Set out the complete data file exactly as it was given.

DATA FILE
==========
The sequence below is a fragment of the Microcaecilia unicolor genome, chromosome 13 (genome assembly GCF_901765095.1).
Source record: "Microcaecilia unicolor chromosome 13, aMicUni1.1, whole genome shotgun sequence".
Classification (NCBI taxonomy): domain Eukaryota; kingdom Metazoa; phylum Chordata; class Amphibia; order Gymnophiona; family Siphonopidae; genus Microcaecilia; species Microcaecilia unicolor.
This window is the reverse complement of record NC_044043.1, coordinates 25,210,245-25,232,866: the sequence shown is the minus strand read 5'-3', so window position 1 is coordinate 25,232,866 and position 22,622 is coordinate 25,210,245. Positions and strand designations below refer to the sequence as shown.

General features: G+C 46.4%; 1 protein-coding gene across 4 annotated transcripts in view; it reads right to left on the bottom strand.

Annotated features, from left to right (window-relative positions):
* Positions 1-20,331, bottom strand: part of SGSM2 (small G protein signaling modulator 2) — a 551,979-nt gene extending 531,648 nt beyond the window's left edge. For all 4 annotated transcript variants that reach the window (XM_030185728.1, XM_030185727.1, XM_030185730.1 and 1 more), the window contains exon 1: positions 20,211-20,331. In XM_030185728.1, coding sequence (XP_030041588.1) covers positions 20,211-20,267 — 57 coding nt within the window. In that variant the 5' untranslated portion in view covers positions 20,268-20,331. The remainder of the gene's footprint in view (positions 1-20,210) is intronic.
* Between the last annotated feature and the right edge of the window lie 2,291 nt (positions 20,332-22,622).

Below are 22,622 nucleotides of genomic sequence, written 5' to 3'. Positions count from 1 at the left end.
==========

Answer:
The sequence below is a fragment of the Microcaecilia unicolor genome, chromosome 13 (genome assembly GCF_901765095.1).
Source record: "Microcaecilia unicolor chromosome 13, aMicUni1.1, whole genome shotgun sequence".
Classification (NCBI taxonomy): domain Eukaryota; kingdom Metazoa; phylum Chordata; class Amphibia; order Gymnophiona; family Siphonopidae; genus Microcaecilia; species Microcaecilia unicolor.
This window is the reverse complement of record NC_044043.1, coordinates 25,210,245-25,232,866: the sequence shown is the minus strand read 5'-3', so window position 1 is coordinate 25,232,866 and position 22,622 is coordinate 25,210,245. Positions and strand designations below refer to the sequence as shown.

General features: G+C 46.4%; 1 protein-coding gene across 4 annotated transcripts in view; it reads right to left on the bottom strand.

Annotated features, from left to right (window-relative positions):
* Positions 1-20,331, bottom strand: part of SGSM2 (small G protein signaling modulator 2) — a 551,979-nt gene extending 531,648 nt beyond the window's left edge. For all 4 annotated transcript variants that reach the window (XM_030185728.1, XM_030185727.1, XM_030185730.1 and 1 more), the window contains exon 1: positions 20,211-20,331. In XM_030185728.1, coding sequence (XP_030041588.1) covers positions 20,211-20,267 — 57 coding nt within the window. In that variant the 5' untranslated portion in view covers positions 20,268-20,331. The remainder of the gene's footprint in view (positions 1-20,210) is intronic.
* Between the last annotated feature and the right edge of the window lie 2,291 nt (positions 20,332-22,622).

Below are 22,622 nucleotides of genomic sequence, written 5' to 3'. Positions count from 1 at the left end.